I love what I do as a printmaker and I love what you do as well. Printmaking sure can take over ones life. It is like some sort of parallel universe only artists live in.
My best

Following comment posted by: Mark Mason on January 3, 2009 6:52 AM

Hi Dave,
Is this the image called "The Heron Maiden"?
I have a nice little book showing the stages of printing, including an embossed page.
I don't really know the story, but is she turned into a heron, or something like that?
Happy New Year,

Following comment posted by: Dave on January 3, 2009 8:53 AM

Is this the image called "The Heron Maiden"?

As far as I can tell, this isn't really a Harunobu at all, but an image 'ripped off' from some of his other work. I've hunted through all my books on Harunobu, and although there are other images tagged with the Heron Maiden theme, none of them match this scene. There is, however, a famous image of a couple sharing an umbrella (he in black, she in white).

This was reproduced by other publishers, even during Harunobu's lifetime. Here's another version from that era; quite a bit of it has been re-drawn, and it has been enlarged to the o-ban size (most of Harunobu's prints were chu-ban). (This is taken from a poor quality book illlustration; I have no idea if the print itself has these glaring colours.)

The next step I can identify is the Taisho-era 'Harunobu' that I own; the woman is clearly copied from that previous image ... the face, the kimono lines, almost everything is the same, except the umbrella angle, a slight simplification of her kimono around the feet, and the tail of her flowing sash:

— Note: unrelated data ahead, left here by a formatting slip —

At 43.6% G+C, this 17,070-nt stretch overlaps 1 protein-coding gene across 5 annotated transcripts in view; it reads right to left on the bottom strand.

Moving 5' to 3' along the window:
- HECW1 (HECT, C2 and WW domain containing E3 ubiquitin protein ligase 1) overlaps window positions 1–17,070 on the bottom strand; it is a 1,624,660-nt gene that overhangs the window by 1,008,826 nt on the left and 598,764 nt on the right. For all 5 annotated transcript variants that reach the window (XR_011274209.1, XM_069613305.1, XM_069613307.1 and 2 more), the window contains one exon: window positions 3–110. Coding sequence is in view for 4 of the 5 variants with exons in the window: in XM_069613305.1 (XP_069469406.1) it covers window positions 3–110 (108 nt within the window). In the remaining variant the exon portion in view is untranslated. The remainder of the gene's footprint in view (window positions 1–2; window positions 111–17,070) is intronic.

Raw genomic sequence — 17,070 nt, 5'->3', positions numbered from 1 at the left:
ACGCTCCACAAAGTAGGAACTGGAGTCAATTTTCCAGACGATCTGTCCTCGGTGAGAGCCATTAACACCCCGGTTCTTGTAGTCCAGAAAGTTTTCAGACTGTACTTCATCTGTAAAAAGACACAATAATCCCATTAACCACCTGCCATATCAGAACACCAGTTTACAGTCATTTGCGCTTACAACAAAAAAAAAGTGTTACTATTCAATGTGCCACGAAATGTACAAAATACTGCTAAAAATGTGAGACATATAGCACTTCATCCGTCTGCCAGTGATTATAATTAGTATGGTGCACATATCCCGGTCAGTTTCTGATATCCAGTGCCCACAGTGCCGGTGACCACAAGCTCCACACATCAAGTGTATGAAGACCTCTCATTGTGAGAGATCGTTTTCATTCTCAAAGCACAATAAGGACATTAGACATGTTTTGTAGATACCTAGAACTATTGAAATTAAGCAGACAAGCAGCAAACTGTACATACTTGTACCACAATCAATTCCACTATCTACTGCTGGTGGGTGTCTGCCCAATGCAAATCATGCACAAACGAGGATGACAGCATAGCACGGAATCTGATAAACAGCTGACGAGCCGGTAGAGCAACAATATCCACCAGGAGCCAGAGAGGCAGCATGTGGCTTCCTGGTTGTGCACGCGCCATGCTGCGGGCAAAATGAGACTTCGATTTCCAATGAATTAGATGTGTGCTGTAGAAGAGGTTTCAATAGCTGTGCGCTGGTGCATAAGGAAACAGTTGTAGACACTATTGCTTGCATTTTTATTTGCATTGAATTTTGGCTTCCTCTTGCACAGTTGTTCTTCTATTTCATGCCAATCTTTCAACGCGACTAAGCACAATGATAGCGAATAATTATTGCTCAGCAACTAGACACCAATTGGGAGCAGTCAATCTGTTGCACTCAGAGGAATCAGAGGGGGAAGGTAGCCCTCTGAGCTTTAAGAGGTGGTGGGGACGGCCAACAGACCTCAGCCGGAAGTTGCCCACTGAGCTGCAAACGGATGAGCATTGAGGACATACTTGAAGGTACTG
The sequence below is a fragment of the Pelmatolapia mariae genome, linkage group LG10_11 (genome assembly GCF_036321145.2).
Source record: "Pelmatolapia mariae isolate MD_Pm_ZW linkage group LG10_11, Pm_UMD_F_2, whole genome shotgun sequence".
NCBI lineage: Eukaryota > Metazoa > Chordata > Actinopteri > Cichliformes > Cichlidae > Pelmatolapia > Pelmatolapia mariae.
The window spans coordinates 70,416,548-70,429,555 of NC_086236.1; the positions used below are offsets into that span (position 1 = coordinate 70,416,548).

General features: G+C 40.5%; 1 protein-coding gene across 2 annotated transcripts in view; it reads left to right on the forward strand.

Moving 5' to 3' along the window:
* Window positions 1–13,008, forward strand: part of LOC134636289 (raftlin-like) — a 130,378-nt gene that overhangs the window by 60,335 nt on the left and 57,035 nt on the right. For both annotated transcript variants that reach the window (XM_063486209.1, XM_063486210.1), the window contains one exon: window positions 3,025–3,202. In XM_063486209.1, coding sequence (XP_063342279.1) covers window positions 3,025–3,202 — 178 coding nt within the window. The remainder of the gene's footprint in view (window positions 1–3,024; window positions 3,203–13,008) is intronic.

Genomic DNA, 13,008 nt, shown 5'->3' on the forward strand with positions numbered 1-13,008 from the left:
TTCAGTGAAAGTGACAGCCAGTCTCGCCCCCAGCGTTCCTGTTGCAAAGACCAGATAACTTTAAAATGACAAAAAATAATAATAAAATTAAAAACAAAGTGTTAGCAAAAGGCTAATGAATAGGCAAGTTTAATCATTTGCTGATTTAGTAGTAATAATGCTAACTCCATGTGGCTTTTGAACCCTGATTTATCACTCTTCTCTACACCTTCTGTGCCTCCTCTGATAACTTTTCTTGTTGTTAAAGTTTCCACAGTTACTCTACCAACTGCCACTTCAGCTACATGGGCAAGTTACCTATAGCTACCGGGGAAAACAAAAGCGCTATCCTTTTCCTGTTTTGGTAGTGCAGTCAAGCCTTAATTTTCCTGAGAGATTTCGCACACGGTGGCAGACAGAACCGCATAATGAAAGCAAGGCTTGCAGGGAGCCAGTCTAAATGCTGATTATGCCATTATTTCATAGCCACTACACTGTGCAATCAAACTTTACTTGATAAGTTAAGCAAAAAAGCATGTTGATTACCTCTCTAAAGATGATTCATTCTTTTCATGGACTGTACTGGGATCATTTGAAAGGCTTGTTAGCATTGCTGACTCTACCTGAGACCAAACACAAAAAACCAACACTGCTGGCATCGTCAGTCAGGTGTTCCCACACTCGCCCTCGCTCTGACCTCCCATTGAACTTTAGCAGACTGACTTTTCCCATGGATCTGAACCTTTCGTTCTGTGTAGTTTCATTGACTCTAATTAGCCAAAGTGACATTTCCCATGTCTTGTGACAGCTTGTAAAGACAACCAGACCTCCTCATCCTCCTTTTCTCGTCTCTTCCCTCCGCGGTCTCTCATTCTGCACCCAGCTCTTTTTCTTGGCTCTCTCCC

And mine is pretty much a straight (greatly reduced) copy of that, with the background slightly trimmed and simplified. My paper is such an 'ugly' white when compared to the beautifully aged Taisho version! One day mine will look like that ... but long after I'm gone! :-(

(When looking at the enlarged versions, and comparing mine with the Taisho original, please remember that mine is postcard size, and the other one is full chu-ban!)

Mark, where does the one in your little book fall along this line?

[Added later] Here is an image from the 'little book' mentioned by Mark above. It is clearly modelled on the Taisho image also (although the text in the book - in English - states that it is 'by' Harunobu). I personally still feel that this is something created by a Meiji/Taisho publisher - an opinion I will change instantly if I come across an image of the same design, but clearly made back in Edo times ...

Friend and collector Jacques Commandeur has scanned his copy and uploaded it to a page on his site.

Following comment posted by: Elizabeth on February 5, 2009 4:43 AM

David do you ever have classes or workshops? I know its long way ,but your work is wonderful and I would love to learn the style and I am sure there are other artist that feel the same way. Thank you, Liz

Following comment posted by: Dave on February 5, 2009 9:07 AM

classes or workshops

No, I'm sorry ... My focus is on making the things! Unlike the situation a couple of decades ago, these days there is a huge amount of information available for people learning about woodblock printmaking.

And because it is - on the face of it - an extremely simple technology, there are no barriers at all standing in the way of someone who wants to experiment and learn.

Tools, materials, and information ... are all readily available. All you have to do, is get started!